Marketing Planning Ideas For Small Businesses
Conduct some preliminary market research in another local area. By researching and evaluating the methods that other similar companies are using in different local markets, you’re likely to come across some interesting and clever ideas you can experiment with in your own target market. This approach should at least offer a change in perspective and one that’s probably necessary to help push your business to the next level. This is one of those cases where you simply don’t have to reinvent the wheel to find success!
Conduct a focus group within your target market
Sometimes, it’s worth it just to pay members of your target audience to tell you exactly what they think of your marketing ideas. By paying people for their time and effort, you’ll be able to invite them to come into your workspace and provide honest feedback that will help you get a clearer picture of what your market wants out of your product and/or service offerings. Why guess in the dark when you could reach out and get a firm answer for your marketing strategy questions? In the long run, the upfront costs of conducting a focus group are likely to outweigh the wasted expenses on ineffective marketing campaigns later down the road.
Create and deliver a unique selling proposition (USP) If your brand is seen as just another competitor in a large marketplace, then you’ll be working uphill just to convince people to consider buying from your organization over the competition. So, even though it is highly recommended that you first learn from your competitors, if you approach your market by copying their strategy and you aim to attract members from the same audience, people will most likely be able to spot this, and it could hurt your brand’s reputation.
This highlights the importance of developing a thorough marketing plan to establish what your business goals are, so you can hone in on the most important aspects your business wants to highlight. Whether it’s your organization’s ability to provide stellar customer service, a “secret sauce” that all your customers rave about, or simply defining the quality of your brand, then it’s important to effectively communicate that message clearly to your audience. If your message isn’t clear or different than what others are offering, it’s likely that a large part of your efforts will be wasted when deploying company resources.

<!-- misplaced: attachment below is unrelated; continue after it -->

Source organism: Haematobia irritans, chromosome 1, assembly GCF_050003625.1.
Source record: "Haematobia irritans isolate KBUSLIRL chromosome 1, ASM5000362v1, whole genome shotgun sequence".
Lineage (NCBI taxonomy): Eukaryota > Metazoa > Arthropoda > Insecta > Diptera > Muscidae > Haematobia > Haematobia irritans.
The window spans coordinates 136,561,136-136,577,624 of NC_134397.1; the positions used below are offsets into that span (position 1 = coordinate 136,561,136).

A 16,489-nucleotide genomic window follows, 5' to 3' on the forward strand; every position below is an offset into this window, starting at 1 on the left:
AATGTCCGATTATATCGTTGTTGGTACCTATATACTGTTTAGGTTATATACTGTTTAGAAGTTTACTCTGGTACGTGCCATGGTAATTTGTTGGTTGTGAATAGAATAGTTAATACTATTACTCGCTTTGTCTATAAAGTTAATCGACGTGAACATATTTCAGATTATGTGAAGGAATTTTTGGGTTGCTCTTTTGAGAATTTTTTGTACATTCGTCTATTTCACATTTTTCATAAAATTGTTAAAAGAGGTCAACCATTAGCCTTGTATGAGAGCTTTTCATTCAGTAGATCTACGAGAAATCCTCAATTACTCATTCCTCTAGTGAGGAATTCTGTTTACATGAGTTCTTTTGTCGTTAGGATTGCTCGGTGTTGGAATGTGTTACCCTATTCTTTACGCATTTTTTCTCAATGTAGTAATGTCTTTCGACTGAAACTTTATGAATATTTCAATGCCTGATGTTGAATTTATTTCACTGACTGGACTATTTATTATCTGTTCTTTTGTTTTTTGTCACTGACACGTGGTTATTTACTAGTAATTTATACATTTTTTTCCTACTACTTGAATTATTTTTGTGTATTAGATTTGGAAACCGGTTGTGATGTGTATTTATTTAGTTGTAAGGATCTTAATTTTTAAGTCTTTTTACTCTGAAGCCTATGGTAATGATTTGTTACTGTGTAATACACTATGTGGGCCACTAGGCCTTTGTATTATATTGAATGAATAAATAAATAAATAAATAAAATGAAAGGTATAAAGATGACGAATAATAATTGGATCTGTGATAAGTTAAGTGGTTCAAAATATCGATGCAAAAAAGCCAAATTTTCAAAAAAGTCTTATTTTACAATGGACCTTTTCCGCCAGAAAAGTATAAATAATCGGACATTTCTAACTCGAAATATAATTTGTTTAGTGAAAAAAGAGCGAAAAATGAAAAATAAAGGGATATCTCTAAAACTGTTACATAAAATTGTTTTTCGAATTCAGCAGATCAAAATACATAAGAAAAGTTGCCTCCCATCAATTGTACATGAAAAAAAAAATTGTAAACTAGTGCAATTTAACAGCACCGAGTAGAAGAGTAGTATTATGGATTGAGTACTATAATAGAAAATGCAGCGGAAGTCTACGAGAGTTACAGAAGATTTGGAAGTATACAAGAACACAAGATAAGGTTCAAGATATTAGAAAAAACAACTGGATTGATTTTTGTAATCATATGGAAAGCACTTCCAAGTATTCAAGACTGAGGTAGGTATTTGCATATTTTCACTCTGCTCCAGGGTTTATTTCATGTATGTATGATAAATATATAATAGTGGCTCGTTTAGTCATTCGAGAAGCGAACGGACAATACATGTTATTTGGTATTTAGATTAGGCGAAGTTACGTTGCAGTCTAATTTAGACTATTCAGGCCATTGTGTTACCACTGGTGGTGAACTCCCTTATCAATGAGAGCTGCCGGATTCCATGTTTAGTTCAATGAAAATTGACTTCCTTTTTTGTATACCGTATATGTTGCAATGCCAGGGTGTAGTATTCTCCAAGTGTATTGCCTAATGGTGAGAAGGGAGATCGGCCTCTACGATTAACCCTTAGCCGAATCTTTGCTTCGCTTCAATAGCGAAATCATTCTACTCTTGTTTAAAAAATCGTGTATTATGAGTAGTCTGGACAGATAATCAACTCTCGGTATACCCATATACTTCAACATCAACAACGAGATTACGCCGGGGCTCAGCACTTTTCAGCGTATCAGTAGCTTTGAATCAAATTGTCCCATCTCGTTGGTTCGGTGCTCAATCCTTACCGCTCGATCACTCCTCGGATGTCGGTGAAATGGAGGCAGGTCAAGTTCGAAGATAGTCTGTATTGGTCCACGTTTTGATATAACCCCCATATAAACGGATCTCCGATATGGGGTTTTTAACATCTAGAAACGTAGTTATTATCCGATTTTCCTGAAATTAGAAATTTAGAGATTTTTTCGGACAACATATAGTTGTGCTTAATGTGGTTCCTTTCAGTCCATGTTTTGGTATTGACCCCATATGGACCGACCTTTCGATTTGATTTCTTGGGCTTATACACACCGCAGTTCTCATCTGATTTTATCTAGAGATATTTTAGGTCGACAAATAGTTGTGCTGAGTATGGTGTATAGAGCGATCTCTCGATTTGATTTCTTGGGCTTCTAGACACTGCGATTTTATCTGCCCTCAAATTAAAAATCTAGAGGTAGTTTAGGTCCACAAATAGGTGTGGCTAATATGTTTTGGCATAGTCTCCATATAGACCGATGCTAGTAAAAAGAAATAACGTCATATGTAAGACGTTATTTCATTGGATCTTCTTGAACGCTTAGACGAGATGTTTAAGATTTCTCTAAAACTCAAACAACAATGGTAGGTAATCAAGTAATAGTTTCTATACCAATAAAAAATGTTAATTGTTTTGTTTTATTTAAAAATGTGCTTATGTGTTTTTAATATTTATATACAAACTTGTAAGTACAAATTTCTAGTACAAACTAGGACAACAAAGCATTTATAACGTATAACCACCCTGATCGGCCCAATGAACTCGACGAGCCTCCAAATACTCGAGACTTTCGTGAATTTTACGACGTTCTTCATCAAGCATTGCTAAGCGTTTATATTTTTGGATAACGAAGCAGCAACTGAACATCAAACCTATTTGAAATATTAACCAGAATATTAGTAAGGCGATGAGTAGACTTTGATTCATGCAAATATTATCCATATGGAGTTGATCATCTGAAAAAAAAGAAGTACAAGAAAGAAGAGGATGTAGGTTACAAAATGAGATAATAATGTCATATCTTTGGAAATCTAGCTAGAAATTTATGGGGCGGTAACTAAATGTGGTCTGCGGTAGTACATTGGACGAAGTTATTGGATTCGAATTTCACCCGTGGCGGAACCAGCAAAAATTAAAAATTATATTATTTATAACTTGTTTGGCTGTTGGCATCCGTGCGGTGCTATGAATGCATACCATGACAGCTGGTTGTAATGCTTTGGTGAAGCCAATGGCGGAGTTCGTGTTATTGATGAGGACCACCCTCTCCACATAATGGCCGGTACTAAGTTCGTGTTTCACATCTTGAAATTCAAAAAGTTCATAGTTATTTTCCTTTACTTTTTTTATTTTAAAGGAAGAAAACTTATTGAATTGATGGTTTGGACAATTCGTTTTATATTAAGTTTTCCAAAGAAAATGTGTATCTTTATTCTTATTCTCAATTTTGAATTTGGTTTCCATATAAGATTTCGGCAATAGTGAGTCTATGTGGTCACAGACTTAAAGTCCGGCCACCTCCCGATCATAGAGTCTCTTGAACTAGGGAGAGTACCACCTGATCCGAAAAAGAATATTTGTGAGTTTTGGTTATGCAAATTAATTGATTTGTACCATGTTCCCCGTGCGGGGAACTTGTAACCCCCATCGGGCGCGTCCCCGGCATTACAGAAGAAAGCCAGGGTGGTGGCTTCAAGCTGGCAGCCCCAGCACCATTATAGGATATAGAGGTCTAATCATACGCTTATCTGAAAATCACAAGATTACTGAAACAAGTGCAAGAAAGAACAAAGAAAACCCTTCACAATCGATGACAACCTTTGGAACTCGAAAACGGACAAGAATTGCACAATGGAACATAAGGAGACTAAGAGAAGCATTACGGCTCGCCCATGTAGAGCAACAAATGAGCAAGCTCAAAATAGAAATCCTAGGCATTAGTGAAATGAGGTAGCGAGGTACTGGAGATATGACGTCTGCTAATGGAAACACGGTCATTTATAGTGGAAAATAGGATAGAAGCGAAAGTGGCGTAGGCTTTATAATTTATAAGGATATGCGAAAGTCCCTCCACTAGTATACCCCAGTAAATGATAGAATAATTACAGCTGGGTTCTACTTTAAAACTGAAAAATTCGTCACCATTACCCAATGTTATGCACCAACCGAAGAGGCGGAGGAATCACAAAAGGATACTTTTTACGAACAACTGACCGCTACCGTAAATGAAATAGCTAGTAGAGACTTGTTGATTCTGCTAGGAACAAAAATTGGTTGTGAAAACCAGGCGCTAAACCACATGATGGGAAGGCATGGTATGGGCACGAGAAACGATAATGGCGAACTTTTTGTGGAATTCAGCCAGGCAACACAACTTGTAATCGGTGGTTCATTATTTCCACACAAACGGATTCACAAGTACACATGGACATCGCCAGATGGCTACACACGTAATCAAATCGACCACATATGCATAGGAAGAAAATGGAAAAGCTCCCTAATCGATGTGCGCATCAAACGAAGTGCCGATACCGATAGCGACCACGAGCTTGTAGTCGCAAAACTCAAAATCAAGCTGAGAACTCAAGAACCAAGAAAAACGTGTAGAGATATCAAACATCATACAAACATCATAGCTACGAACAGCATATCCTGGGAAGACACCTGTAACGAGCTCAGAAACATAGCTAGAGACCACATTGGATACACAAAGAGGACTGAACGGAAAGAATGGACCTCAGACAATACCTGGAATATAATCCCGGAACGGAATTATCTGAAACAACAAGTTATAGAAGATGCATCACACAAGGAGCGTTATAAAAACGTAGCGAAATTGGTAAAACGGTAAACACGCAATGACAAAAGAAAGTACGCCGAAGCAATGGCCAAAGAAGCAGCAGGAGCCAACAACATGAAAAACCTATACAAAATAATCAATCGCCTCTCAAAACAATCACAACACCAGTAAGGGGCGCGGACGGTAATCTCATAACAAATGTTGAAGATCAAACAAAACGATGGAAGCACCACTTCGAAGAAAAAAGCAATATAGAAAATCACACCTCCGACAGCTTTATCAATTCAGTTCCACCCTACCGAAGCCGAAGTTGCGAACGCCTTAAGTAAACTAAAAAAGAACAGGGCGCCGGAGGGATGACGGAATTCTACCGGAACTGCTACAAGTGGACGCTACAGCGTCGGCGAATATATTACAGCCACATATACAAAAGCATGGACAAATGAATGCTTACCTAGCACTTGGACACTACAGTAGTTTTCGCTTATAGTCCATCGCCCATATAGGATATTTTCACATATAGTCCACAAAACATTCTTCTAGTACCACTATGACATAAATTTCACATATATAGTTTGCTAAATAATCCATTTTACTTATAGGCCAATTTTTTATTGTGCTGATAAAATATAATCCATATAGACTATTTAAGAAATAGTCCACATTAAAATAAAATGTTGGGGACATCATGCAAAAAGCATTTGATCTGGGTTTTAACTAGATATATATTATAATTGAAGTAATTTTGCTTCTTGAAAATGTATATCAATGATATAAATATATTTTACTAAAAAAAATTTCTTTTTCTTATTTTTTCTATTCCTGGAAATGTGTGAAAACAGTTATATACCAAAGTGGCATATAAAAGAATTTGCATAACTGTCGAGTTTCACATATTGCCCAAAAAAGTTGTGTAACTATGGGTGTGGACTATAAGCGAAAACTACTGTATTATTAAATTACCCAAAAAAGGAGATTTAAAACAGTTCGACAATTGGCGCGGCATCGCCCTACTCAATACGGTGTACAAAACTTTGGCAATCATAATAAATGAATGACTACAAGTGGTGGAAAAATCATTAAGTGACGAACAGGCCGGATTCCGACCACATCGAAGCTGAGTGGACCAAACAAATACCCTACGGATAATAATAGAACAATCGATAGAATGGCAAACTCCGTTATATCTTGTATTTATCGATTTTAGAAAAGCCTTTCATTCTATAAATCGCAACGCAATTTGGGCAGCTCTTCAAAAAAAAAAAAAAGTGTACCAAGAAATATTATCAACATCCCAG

Learn customer search intent and trigger phrases by using Amazon, Google, and Yelp reviews
Basically, this strategy works by looking for popular books or other similar products related to what you’re selling on Amazon, Google, Yelp, or some other similar review site online.
Then, you’ll want to examine both the 5-star and 1-star reviews in order to identify some “trigger phrases” that customers are using when talking about related products and/or services. A trigger phrase is basically a set of words that clearly describes a pain point or positive aspect the reviewer shared about a product or service. You can then use these phrases to create attention-grabbing content your audience will resonate with and drive increased sales opportunities.
You should then compile and save a document (also known as a “swipe file”) with all of these customer terms and trigger phrases that you come across so that you can refer to them later when you need to create some new content. You’ll be able to find all types of similar information within forums, online communities, review sites and/or apps, etc.
Expand your product and service offerings
After you browse around and explore what your competitors are up to, consider offering a similar product or service that isn’t currently available to your target market. Of course, you’ll want to change it up and make it unique to your brand and aligned with your specific business goals, but this can be a great way to keep innovation alive in your business and stay competitive. Alternatively, you may want to spend more time developing a unique product that you discover has not already been made available by your competitors or other market participants.
The more you research, and the more that you learn from customer interactions about similar products and services, the more you’re likely to generate some novel ideas about how to tackle the same business problems. Just make sure you understand the laws and regulations concerning copyrights and trademarks, or remember to consult a legal specialist who has experience handling these types of requests because a successful company is quite likely to try and protect its unique value proposition as well as they can to ensure their own success for as long as they can.
Monitor your brand’s mentions using Google Alerts
As you move on to other marketing tasks and the focus shifts to developing and maintaining your online presence, it’s vital that you stay aware and listen to what people are saying about your brand so that you’re able to respond quickly if there is a problem or to take on new opportunities with lightning speed. You’ll also find the importance of knowing if other sites are linking to you, quoting your articles, promoting for you, or especially if they’re complaining about you. Google Alerts, a free service, allows you to track your brand and your competitors by using keywords and phrases to monitor any mentions based on specific parameters. This tool can enable you to respond immediately after new information related to your organization becomes available through discussions online.